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Cobweb industry given the brush off;The Knowledge;FE Focus

YOUR modern chimney sweep is likely to have a miniature video camera on his brush. He or she will give the householder a certificate of sweeping, something akin to an MOT, and use the video to help explain the state of the chimney. At the weekend the sweep might turn up at a wedding to kiss the bride, having discarded smart blue overalls for traditional soot-stained attire and some ancient brushes.

While the old image has not exactly been given the brush off there have been changes. There is a move towards establishing chimney sweeping as a craft skill, embracing new technology but keeping tried-and-tested methods and cherishing at least some elements of the folksy image.

"To a large extent sweeps are still regarded as loveable cockney rogues," says David Gough, of the National Association of Chimney Sweeps. "Dick Van Dyke did us no favours. And The Water Babies. I go to some houses in the school holidays and mums will say - do you chaps still use children? You can take this lot for nothing."

In Europe the chimney sweep is greatly respected. In Scandinavian countries sweeps have the power to inspect chimneys and shut them down, while in Germany they have more authority than English building inspectors.

English sweeps would like their considerable and growing expertise to be recognised in a consulting role, advising builders, council inspectors and insurance companies. They also want a national registration scheme.

The National Association of Chimney Sweeps has its own training centre at Stone, Staffordshire, and offers a two-day induction course for people who are considering becoming sweeps.

They start the day covering health and safety. For instance, our grandfathers may have told us that soot is good for the allotment but in fact it is carcinogenic. The second day is devoted to cleaning techniques and opportunities to talk to experienced sweeps. A classroom at the training centre has examples of domestic heaters and boilers and the chimneys and flues they require.

The danger of carbon monoxide poisoning is stressed repeatedly. Vents have to be sited properly and a simple thing like a spider's web can block the flue from a domestic gas boiler.

"We give people on the course an attendance certificate. It's by no means a qualification and we emphasise that," explained David Gough. "Chimney sweeping is a craft skill and it does take a considerable amount of time to learn."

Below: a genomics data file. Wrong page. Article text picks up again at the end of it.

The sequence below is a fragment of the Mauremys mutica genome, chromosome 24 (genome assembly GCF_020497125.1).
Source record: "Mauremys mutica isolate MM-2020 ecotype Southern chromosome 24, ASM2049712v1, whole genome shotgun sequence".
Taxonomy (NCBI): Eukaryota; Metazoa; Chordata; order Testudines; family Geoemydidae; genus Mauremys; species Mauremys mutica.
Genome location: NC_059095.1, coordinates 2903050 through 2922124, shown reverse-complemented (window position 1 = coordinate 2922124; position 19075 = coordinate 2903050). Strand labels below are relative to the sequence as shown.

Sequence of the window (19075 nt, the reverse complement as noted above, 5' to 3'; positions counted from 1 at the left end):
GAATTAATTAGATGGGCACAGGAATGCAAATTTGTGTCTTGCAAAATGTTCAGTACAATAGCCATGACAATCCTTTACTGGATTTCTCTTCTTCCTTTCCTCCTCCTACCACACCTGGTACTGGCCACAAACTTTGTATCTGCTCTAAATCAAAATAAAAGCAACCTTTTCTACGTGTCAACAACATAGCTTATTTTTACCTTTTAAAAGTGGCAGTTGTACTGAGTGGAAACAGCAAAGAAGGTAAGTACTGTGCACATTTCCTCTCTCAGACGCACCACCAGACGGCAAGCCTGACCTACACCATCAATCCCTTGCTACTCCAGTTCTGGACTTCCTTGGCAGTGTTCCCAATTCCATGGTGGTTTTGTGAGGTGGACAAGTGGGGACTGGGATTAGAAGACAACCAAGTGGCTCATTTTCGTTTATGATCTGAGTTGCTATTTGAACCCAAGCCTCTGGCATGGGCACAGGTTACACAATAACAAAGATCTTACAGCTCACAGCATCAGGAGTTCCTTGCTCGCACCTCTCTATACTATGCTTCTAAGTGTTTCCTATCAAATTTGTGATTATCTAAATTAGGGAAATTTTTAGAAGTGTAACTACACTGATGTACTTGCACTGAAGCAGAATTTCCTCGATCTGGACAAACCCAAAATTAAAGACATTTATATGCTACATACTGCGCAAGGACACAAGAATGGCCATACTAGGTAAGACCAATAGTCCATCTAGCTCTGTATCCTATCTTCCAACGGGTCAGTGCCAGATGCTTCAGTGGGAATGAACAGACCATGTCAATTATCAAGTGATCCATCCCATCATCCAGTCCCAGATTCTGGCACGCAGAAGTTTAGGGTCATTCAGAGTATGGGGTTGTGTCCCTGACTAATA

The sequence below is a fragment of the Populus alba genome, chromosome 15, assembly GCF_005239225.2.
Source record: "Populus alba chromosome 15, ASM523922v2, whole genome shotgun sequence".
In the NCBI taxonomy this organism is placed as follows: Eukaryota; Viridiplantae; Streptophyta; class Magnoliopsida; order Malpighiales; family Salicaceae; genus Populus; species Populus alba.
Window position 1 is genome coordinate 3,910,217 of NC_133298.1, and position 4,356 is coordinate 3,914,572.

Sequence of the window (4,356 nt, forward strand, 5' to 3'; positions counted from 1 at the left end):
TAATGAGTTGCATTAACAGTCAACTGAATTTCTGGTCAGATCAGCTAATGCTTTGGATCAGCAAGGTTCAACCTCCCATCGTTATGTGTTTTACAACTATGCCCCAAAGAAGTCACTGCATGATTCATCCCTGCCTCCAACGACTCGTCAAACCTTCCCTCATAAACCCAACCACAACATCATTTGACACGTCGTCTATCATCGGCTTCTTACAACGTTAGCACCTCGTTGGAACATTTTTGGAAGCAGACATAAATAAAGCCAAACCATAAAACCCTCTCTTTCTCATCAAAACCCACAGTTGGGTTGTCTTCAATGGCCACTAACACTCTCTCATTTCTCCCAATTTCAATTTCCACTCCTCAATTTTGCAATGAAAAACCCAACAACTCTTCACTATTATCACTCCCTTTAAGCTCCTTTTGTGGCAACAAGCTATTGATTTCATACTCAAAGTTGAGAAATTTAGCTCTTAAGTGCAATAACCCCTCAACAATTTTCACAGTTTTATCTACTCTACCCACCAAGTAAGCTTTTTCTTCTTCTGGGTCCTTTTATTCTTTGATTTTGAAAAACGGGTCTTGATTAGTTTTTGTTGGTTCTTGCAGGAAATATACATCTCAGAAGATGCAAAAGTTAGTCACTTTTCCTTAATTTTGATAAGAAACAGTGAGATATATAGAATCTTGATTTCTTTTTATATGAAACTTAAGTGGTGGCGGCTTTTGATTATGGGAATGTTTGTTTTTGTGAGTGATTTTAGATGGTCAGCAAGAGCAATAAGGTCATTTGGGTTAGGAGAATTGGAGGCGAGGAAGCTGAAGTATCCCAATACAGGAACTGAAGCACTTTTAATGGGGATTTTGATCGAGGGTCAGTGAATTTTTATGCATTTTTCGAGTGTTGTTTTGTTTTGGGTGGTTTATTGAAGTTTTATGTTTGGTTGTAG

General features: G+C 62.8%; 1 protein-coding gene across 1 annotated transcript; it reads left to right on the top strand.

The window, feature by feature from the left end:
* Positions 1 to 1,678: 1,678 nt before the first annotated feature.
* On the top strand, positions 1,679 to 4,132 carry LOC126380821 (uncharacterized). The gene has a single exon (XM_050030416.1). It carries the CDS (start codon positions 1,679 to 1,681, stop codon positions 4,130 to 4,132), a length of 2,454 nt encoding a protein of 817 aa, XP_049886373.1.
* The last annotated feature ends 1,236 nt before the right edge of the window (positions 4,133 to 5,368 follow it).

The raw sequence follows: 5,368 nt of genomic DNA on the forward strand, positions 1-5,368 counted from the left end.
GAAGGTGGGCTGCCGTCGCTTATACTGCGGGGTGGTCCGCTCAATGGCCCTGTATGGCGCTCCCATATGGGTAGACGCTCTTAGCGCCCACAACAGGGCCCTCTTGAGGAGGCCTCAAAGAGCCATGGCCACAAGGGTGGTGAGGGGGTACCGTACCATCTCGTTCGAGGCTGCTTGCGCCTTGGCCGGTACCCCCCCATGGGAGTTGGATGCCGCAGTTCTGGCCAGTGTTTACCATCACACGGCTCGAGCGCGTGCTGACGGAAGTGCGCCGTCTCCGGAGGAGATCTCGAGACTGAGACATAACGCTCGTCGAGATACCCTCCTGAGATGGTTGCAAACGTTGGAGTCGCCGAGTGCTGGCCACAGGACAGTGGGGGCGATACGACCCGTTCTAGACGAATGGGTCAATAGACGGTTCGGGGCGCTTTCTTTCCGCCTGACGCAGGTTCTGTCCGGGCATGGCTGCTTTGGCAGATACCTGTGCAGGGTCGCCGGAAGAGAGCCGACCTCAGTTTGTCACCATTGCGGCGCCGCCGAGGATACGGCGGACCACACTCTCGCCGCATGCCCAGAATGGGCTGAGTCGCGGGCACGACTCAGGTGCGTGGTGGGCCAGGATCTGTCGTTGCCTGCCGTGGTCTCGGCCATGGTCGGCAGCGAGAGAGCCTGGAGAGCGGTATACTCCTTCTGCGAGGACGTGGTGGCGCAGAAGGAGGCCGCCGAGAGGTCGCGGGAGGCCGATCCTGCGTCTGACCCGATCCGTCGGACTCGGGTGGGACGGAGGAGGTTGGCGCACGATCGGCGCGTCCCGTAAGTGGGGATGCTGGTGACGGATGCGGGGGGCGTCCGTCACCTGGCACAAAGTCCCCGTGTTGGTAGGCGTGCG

Sweeps are encouraged to train for qualifications from the different fuel associations. When they have them all they can call themselves a master chimney sweep.

There is now a national vocational qualification in chimney engineering and the training centre at Stone acts as an assessment centre.

Martin Glynn, president of the national association, was the first sweep to gain an NVQ and a 20 per cent free discount has been negotiated for members.

Clearly the association would like to see every chimney sweep with an NVQ but that will take time. In the meantime sweeps will be encouraged to attempt the clean flues and appliances unit.

Employment prospects are good. David Gough insists that he knows of chimney sweeps who make a good living from attending weddings and not bothering to clean a single chimney, but for the serious sweep there is plenty of work.

Fireplace and stove suppliers want a qualified sweep on their permanent staff to prepare a chimney prior to installation. Many insurance companies will not insure a home unless the householder has the NACS certificate of sweeping, so many more flues and chimneys are being swept. And not just those with a fire - unused chimneys attract dust, cobwebs and crisp packets and they need an annual cleaning.

"People are expecting us to have a broad range of knowledge - it's no longer a 10-minute job", said David Gough. "The sooty face is just for the weddings."

"It really is an interesting job", says Martin Glynn. "No two days are the same, no two chimneys are the same.

"I have security clearance to clean chimneys in Whitehall. Those government offices change, the fronts of the buildings change but not the chimneys. They're just as they were in Georgian and Victorian times - beautiful. It's a different world up there on the rooftops of London."

I half expected him to burst into song, but we'll leave that to Dick Van Dyke.

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